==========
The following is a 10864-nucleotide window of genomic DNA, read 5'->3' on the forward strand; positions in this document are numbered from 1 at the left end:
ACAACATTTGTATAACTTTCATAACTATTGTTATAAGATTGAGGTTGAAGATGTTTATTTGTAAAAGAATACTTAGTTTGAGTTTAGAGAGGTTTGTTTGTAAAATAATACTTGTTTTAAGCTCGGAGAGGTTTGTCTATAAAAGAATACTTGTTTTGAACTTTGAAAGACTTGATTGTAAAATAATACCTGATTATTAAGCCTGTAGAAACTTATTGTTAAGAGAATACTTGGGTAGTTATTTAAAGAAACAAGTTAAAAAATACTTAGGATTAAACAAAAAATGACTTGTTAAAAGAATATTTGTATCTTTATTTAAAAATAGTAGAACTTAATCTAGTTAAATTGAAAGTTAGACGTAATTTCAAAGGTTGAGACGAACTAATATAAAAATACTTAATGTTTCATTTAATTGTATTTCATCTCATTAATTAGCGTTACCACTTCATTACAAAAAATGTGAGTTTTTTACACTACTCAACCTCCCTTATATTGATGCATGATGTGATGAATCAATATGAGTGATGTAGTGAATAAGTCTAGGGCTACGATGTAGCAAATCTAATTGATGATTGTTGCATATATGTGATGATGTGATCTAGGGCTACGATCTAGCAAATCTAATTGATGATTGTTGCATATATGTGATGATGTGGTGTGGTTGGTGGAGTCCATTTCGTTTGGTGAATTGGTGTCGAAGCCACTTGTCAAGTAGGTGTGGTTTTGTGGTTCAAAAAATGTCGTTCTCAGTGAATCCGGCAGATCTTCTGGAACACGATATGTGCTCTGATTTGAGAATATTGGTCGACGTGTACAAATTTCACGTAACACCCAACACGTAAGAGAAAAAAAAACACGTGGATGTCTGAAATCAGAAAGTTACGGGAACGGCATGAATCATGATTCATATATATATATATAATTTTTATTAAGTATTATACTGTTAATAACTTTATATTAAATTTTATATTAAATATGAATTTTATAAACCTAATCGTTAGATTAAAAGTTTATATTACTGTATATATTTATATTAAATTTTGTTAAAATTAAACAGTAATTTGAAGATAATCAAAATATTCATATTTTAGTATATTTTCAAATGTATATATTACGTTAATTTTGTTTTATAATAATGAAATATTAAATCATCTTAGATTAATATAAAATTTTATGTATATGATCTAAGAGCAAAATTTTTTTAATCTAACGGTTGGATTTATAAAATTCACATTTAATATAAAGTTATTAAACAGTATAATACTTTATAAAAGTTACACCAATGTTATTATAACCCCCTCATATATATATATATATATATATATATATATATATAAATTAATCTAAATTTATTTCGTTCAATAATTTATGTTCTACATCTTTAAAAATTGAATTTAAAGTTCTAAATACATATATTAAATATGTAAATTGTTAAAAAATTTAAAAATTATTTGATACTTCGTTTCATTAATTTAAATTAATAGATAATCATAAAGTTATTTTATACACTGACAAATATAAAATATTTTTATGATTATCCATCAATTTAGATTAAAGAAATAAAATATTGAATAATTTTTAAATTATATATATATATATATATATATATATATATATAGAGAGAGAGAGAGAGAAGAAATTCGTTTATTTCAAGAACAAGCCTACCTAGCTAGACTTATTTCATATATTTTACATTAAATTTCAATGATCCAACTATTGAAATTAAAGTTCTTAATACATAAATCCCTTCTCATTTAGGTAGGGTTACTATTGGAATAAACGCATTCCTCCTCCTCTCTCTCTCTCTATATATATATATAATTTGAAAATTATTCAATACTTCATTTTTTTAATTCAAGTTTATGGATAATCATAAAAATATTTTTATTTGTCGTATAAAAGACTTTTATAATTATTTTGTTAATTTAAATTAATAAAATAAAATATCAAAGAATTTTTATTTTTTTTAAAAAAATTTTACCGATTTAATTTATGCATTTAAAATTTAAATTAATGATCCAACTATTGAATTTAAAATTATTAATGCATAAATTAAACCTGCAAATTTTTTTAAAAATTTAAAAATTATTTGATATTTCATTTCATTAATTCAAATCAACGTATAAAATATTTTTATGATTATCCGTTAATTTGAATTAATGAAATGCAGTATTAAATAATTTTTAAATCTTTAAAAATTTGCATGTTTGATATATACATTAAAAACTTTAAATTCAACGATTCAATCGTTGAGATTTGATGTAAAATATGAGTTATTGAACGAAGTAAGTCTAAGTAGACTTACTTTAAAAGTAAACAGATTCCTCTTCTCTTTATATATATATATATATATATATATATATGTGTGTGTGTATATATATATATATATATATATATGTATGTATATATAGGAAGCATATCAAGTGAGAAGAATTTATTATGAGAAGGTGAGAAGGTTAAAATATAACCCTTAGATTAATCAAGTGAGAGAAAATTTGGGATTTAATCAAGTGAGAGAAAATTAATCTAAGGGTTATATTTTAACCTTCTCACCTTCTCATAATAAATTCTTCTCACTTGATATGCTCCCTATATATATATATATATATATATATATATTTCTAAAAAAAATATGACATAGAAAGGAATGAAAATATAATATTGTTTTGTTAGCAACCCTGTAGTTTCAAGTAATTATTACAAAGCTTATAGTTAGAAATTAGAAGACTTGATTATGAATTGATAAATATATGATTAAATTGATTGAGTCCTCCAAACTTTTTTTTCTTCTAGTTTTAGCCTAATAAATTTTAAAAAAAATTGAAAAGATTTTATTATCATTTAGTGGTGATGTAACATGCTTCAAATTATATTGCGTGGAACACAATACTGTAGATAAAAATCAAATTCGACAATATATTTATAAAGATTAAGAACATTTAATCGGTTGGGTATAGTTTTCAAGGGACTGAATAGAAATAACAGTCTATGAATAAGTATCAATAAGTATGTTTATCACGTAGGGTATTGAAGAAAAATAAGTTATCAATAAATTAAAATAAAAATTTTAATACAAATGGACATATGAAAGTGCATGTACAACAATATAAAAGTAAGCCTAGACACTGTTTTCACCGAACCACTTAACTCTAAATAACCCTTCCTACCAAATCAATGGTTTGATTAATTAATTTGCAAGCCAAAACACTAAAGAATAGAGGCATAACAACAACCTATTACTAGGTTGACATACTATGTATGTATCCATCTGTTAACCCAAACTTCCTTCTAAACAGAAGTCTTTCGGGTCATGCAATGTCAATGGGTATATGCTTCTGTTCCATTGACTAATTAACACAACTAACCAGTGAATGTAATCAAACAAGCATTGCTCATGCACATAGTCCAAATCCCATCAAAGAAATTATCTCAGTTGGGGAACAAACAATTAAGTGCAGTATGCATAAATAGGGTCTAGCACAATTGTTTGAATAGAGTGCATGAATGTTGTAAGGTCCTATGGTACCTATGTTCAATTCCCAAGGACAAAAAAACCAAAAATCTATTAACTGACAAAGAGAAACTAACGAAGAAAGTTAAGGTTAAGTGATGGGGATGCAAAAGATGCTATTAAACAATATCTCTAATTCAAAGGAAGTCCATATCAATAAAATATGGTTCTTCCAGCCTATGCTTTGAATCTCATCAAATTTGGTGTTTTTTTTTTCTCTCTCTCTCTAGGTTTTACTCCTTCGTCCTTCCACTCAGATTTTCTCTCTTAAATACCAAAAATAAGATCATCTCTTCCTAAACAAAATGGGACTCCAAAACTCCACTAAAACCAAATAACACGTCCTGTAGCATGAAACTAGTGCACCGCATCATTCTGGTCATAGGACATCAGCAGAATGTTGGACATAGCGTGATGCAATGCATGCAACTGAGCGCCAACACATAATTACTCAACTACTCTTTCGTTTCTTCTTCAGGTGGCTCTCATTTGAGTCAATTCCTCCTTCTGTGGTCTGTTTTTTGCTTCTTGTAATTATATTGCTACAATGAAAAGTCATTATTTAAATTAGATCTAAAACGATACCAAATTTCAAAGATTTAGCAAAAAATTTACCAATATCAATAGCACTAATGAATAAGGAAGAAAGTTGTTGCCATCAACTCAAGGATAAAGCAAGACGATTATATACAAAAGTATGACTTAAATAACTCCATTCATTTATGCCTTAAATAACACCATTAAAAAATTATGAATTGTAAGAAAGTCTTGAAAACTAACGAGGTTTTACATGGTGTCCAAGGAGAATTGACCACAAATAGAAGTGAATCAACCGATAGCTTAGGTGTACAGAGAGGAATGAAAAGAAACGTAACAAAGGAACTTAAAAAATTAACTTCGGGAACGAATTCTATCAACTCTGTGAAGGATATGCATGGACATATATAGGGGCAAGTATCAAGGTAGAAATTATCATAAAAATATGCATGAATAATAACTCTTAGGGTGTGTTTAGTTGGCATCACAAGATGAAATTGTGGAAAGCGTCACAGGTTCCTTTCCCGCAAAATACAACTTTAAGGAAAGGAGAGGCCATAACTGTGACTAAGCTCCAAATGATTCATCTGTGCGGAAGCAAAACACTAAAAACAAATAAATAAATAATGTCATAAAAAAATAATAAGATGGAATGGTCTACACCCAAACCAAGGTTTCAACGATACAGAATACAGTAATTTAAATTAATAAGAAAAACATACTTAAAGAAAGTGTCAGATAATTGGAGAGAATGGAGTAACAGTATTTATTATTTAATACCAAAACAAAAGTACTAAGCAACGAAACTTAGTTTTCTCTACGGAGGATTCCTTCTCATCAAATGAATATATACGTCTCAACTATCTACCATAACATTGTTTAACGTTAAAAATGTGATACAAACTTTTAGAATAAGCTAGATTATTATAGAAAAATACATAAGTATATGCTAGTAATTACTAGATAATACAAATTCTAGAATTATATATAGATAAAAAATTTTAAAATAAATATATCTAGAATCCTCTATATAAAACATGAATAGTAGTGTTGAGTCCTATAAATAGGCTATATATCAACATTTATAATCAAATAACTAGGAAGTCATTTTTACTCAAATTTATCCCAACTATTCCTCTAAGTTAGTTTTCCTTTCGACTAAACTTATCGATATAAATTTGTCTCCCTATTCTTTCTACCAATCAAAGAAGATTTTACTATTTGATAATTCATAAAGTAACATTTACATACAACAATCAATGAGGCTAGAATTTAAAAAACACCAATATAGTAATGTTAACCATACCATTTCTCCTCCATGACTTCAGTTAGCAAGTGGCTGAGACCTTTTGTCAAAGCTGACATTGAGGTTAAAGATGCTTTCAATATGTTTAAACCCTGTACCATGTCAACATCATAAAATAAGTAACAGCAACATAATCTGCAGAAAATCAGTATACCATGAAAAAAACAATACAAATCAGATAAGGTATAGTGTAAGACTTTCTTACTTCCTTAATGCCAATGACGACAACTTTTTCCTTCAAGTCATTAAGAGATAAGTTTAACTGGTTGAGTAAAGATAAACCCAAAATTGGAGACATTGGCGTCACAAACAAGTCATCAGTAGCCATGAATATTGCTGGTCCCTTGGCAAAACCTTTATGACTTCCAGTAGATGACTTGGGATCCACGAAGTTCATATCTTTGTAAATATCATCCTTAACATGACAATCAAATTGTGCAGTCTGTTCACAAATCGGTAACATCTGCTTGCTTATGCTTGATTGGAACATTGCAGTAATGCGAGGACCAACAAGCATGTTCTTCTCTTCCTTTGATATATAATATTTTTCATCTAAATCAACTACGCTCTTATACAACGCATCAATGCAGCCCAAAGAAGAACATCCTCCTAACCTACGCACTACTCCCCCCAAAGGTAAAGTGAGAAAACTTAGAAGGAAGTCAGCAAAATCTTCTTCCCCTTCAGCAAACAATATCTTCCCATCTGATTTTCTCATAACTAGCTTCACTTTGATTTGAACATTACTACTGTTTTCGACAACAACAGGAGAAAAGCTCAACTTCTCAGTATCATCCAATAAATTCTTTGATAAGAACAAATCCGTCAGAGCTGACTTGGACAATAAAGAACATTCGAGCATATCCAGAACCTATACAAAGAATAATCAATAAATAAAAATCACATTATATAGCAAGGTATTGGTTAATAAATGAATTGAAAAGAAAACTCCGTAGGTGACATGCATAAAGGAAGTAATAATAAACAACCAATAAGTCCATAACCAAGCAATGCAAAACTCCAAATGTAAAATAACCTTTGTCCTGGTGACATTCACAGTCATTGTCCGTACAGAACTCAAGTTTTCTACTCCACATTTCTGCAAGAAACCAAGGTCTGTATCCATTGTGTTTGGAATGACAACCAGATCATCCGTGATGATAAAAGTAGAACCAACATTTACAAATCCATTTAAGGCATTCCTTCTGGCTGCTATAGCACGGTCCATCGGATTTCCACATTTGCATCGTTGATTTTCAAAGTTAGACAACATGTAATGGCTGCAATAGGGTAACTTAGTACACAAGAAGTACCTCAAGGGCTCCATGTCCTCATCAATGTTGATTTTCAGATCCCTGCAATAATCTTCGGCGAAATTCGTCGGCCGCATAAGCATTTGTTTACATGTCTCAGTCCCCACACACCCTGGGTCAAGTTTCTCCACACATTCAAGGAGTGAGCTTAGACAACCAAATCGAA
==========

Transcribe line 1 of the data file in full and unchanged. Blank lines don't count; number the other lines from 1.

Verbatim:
The following is a 10864-nucleotide window of genomic DNA, read 5'->3' on the forward strand; positions in this document are numbered from 1 at the left end: